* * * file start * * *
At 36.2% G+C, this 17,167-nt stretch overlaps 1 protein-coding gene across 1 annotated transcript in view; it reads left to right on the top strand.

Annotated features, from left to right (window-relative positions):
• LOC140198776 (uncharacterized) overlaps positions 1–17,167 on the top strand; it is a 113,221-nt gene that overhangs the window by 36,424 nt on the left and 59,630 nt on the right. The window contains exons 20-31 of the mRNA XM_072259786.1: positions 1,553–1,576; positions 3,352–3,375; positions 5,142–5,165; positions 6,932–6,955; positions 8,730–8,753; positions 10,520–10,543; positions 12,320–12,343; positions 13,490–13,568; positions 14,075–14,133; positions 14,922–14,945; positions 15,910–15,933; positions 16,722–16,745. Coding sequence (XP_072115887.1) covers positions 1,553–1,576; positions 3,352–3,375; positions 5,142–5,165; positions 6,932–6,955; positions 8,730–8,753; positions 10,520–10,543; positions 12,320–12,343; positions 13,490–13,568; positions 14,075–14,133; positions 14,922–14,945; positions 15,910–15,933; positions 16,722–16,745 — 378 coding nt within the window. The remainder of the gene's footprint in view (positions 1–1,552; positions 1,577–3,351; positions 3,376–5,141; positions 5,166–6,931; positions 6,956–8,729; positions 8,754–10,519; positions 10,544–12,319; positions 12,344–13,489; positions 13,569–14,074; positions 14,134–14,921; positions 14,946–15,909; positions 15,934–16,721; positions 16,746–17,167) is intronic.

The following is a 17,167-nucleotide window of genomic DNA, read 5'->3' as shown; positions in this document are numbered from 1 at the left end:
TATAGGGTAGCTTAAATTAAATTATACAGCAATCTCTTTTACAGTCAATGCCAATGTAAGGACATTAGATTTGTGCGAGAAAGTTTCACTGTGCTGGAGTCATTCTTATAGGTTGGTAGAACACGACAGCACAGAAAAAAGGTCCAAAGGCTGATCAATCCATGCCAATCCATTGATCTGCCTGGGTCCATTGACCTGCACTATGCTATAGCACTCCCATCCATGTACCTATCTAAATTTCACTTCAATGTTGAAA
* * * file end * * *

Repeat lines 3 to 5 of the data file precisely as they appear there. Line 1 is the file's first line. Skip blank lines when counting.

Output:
• LOC140198776 (uncharacterized) overlaps positions 1–17,167 on the top strand; it is a 113,221-nt gene that overhangs the window by 36,424 nt on the left and 59,630 nt on the right. The window contains exons 20-31 of the mRNA XM_072259786.1: positions 1,553–1,576; positions 3,352–3,375; positions 5,142–5,165; positions 6,932–6,955; positions 8,730–8,753; positions 10,520–10,543; positions 12,320–12,343; positions 13,490–13,568; positions 14,075–14,133; positions 14,922–14,945; positions 15,910–15,933; positions 16,722–16,745. Coding sequence (XP_072115887.1) covers positions 1,553–1,576; positions 3,352–3,375; positions 5,142–5,165; positions 6,932–6,955; positions 8,730–8,753; positions 10,520–10,543; positions 12,320–12,343; positions 13,490–13,568; positions 14,075–14,133; positions 14,922–14,945; positions 15,910–15,933; positions 16,722–16,745 — 378 coding nt within the window. The remainder of the gene's footprint in view (positions 1–1,552; positions 1,577–3,351; positions 3,376–5,141; positions 5,166–6,931; positions 6,956–8,729; positions 8,754–10,519; positions 10,544–12,319; positions 12,344–13,489; positions 13,569–14,074; positions 14,134–14,921; positions 14,946–15,909; positions 15,934–16,721; positions 16,746–17,167) is intronic.

The following is a 17,167-nucleotide window of genomic DNA, read 5'->3' as shown; positions in this document are numbered from 1 at the left end:
TATAGGGTAGCTTAAATTAAATTATACAGCAATCTCTTTTACAGTCAATGCCAATGTAAGGACATTAGATTTGTGCGAGAAAGTTTCACTGTGCTGGAGTCATTCTTATAGGTTGGTAGAACACGACAGCACAGAAAAAAGGTCCAAAGGCTGATCAATCCATGCCAATCCATTGATCTGCCTGGGTCCATTGACCTGCACTATGCTATAGCACTCCCATCCATGTACCTATCTAAATTTCACTTCAATGTTGAAA